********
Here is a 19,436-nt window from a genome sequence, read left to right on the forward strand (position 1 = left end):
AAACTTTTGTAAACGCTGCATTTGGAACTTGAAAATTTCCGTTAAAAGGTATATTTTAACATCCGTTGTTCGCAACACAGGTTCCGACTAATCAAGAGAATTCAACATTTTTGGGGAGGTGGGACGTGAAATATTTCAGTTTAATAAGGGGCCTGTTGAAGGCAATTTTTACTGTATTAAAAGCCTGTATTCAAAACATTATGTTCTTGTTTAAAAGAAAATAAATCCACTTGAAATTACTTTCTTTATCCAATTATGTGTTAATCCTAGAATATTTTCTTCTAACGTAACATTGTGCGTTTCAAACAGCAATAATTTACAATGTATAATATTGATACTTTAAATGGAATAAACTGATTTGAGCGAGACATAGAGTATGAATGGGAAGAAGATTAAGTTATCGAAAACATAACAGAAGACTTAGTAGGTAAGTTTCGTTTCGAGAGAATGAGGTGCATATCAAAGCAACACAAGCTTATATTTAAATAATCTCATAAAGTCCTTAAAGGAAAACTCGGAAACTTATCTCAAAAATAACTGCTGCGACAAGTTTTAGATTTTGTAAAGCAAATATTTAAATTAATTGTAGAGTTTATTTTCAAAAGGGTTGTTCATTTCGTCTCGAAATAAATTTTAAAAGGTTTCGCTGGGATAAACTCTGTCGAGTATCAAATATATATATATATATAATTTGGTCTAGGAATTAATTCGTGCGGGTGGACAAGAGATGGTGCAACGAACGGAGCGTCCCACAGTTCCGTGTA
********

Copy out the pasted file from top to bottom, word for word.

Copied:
Here is a 19,436-nt window from a genome sequence, read left to right on the forward strand (position 1 = left end):
AAACTTTTGTAAACGCTGCATTTGGAACTTGAAAATTTCCGTTAAAAGGTATATTTTAACATCCGTTGTTCGCAACACAGGTTCCGACTAATCAAGAGAATTCAACATTTTTGGGGAGGTGGGACGTGAAATATTTCAGTTTAATAAGGGGCCTGTTGAAGGCAATTTTTACTGTATTAAAAGCCTGTATTCAAAACATTATGTTCTTGTTTAAAAGAAAATAAATCCACTTGAAATTACTTTCTTTATCCAATTATGTGTTAATCCTAGAATATTTTCTTCTAACGTAACATTGTGCGTTTCAAACAGCAATAATTTACAATGTATAATATTGATACTTTAAATGGAATAAACTGATTTGAGCGAGACATAGAGTATGAATGGGAAGAAGATTAAGTTATCGAAAACATAACAGAAGACTTAGTAGGTAAGTTTCGTTTCGAGAGAATGAGGTGCATATCAAAGCAACACAAGCTTATATTTAAATAATCTCATAAAGTCCTTAAAGGAAAACTCGGAAACTTATCTCAAAAATAACTGCTGCGACAAGTTTTAGATTTTGTAAAGCAAATATTTAAATTAATTGTAGAGTTTATTTTCAAAAGGGTTGTTCATTTCGTCTCGAAATAAATTTTAAAAGGTTTCGCTGGGATAAACTCTGTCGAGTATCAAATATATATATATATATAATTTGGTCTAGGAATTAATTCGTGCGGGTGGACAAGAGATGGTGCAACGAACGGAGCGTCCCACAGTTCCGTGTA